A – no mitigation at all:

  • total ultimate infections             183m – 188m
  • total deaths                                       908,000 – 1,152,000,
  • total critical hospitalizations    1,466,000
  • peak critical bed demand            470,000

B – social distancing (40%) only for the elderly:

  • total ultimate infections             92m- 121m
  • total deaths                                       271,000 – 530,000
  • total critical hospitalizations    359,000 – 703,000

C – social distancing (40%) for the entire population:

  • total ultimate infections             95m- 122m
  • total deaths                                       452,000 – 627,000
  • total critical hospitalizations   600,000 – 831,000

What to think of this?

1. It’s state-of-the-art professional modelling. The parameters are put in from the latest data, especially Chinese. Put in different parameters, and you get different results. But you can’t just make up your own parameters, you need a reason. A bigger number of asymptomatic carriers? Maybe; it lowers the total of infections in Scenario A, as you hit herd immunity sooner, but the higher pace of infection exacerbates the peak load on hospitals. Wishful thinking in the Trump/Bolsonaro style does not hack it.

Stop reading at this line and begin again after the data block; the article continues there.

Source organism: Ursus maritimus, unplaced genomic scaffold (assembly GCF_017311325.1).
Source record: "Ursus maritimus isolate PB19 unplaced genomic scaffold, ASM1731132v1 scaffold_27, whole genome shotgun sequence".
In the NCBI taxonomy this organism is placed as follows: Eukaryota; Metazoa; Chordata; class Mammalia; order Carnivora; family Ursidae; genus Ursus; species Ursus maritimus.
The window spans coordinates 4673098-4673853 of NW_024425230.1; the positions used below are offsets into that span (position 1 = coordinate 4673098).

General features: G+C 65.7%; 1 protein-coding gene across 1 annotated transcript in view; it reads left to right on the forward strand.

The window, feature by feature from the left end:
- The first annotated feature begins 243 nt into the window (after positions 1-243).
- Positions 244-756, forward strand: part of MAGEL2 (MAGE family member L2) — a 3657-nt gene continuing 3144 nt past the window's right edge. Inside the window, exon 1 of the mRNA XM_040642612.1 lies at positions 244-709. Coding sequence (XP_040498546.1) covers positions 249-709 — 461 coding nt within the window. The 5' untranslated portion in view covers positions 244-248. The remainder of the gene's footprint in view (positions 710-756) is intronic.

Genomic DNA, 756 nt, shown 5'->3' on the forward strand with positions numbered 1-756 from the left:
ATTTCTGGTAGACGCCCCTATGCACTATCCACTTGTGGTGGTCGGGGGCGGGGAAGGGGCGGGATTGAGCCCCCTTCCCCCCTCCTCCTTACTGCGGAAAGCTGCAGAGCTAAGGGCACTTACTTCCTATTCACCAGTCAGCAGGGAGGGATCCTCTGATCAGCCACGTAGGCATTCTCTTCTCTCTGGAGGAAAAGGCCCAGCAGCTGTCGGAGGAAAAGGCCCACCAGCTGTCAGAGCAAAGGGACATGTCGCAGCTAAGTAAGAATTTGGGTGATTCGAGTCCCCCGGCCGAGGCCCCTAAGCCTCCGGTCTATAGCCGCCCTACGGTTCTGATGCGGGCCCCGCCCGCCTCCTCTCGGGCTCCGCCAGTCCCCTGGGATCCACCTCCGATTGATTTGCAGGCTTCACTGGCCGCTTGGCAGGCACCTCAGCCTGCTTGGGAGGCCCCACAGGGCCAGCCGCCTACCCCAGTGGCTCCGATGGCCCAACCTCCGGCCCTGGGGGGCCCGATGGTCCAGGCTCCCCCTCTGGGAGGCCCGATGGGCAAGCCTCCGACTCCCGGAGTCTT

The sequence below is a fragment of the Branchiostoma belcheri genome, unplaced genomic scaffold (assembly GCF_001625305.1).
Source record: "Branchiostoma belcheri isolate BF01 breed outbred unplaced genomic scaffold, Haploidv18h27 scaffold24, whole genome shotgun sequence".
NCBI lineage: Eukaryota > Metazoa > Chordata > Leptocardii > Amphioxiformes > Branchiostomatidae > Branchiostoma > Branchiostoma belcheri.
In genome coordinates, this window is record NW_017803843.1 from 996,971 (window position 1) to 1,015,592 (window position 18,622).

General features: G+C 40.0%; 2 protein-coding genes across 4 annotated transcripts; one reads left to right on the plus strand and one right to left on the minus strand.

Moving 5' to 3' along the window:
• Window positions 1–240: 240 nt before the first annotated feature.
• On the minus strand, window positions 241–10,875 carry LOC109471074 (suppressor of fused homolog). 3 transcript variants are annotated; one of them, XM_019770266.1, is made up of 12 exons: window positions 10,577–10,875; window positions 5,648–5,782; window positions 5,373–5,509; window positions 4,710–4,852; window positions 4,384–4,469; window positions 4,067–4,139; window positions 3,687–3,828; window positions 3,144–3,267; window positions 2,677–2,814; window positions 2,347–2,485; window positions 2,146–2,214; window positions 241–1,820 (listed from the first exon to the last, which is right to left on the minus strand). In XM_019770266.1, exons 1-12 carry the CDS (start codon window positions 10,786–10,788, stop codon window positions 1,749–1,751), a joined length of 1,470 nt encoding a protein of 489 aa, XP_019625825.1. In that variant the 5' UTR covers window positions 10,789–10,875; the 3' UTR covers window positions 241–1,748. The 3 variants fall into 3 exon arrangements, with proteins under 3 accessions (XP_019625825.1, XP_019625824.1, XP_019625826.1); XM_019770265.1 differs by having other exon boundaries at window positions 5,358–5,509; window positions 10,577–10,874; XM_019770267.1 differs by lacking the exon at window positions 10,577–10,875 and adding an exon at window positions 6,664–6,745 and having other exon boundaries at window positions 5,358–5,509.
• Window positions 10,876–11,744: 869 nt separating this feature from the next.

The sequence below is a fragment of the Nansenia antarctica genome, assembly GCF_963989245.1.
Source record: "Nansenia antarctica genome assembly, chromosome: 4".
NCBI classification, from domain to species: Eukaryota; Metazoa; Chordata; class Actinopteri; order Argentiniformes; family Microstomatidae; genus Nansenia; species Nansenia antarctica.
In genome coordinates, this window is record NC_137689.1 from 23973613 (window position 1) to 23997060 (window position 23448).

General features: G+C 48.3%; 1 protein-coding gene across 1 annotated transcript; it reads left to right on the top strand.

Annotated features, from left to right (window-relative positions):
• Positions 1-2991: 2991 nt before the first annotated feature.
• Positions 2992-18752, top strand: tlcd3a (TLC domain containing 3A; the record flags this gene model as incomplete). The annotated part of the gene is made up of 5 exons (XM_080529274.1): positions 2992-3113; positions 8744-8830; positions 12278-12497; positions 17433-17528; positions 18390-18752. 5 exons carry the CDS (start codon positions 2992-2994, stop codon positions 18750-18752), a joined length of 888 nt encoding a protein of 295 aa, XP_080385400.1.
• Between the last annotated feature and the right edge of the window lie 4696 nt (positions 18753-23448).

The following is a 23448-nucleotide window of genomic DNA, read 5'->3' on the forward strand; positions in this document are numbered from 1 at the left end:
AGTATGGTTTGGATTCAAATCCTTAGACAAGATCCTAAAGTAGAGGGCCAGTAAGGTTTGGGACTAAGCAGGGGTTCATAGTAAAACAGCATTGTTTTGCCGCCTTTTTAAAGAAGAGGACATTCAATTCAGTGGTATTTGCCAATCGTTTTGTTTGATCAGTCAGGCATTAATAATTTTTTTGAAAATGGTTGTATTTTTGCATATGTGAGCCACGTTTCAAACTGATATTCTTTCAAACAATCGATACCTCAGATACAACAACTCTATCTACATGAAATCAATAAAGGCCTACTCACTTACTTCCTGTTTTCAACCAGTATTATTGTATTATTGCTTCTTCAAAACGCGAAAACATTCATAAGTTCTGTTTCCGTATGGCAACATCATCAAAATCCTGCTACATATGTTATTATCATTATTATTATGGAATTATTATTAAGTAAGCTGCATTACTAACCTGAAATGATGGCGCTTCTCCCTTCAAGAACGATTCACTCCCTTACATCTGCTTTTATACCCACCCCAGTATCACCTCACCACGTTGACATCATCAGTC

2. The least reliable scenario is A, the disaster one in which no action is taken. This won’t happen, anywhere, for two opposite reasons. One: even if central governments fail, as in the USA, Mexico and Brazil, lower levels of government step in – less effectively, but they will act. If the worst comes to the worst, people will just self-isolate, as Isaac Newton did in the London bubonic plague of 1665. (Incidentally, this is why the “economy vs. public health” opposition is a false one. The economy tanks sooner or later, whatever the government does.) Two: a reason, this time on the bad side, for distrusting scenario A is that it does not allow for hospital collapse, which would be inevitable. Death rates would rocket, unpredictably. The model is benchmarked on the Chinese health care system which never faced such extreme loads.